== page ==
Even in the Nirbhaya Case, the juvenile who was the main reason for the death of the deceased, as he had hit her with iron rod, was treated as juvenile and was given an imprisonment of three years, now he is working as a cook in some southern part of the nation. Even though it is an undisputed fact that the juvenile’s action had also led to the rape and death of the deceased, they are being protected with the shield that he is a juvenile. This shield should be broken and any accused who may be a minor who has committed any sexual offence, should be treated as an adult, for the justice to prevail.
Section 34 of the Act, shall be in such a way that, when any minor being an accused who has committed a heinous crime, he shall be treated as an adult by virtue of his act and shall be given extreme punishment. The aspect of treating the accused as a minor under the Juvenile Justice Act, because of the age factor is not acceptable. This fallacy under Section 34 shall be amended in such a way that it helps in achieving the object of the code and for ensuring that justice is given to the right person.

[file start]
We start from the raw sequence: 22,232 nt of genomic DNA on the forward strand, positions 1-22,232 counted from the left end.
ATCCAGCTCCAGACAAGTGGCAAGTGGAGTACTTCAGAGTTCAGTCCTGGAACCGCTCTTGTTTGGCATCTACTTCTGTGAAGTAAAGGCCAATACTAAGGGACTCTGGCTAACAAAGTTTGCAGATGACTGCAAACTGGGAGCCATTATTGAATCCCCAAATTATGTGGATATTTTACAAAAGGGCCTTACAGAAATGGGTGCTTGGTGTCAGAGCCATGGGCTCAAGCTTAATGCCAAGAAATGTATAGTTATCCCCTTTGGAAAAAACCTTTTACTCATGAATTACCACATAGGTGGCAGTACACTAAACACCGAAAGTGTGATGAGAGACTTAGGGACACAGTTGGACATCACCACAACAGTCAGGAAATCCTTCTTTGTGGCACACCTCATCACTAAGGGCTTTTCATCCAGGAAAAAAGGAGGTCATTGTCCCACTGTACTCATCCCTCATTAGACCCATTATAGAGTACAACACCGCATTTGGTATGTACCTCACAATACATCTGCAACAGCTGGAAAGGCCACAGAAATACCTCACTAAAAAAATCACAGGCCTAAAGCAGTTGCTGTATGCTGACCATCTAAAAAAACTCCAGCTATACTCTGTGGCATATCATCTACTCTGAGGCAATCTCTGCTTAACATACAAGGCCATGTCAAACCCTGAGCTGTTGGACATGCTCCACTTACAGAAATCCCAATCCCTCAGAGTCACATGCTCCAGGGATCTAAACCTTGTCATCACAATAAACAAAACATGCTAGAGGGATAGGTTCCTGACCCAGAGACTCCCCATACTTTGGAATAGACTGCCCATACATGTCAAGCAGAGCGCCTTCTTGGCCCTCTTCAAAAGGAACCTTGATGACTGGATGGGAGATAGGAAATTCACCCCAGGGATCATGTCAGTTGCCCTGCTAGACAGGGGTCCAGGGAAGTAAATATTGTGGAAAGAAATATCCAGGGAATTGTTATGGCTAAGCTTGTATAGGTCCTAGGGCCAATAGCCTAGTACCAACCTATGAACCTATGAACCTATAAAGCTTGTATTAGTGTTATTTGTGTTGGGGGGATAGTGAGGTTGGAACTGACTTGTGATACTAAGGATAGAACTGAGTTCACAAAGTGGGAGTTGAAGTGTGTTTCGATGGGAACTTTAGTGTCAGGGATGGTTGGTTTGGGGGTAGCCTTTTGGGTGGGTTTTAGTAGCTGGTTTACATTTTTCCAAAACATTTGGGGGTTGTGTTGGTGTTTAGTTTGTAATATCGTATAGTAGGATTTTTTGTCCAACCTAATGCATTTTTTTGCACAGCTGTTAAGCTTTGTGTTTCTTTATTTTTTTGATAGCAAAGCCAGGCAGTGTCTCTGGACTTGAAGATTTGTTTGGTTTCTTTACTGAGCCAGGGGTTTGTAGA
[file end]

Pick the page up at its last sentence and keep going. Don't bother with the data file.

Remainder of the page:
It is true that loopholes can be created however good and efficient the law is. The POCSO Act is a comprehensive law which was initiated to protect the children from sexual abuse and exploitation. Considering the welfare of the people, legislature is making laws, and in no way would the intention of the legislation would be to make an inefficient and uncertain law. However, the amendment Act is arbitrary and is against the fair procedure of law, at certain points it is favouring the offenders. The authors view that certain provisions of the amendment shall be removed to procure law in its unvarnished sense.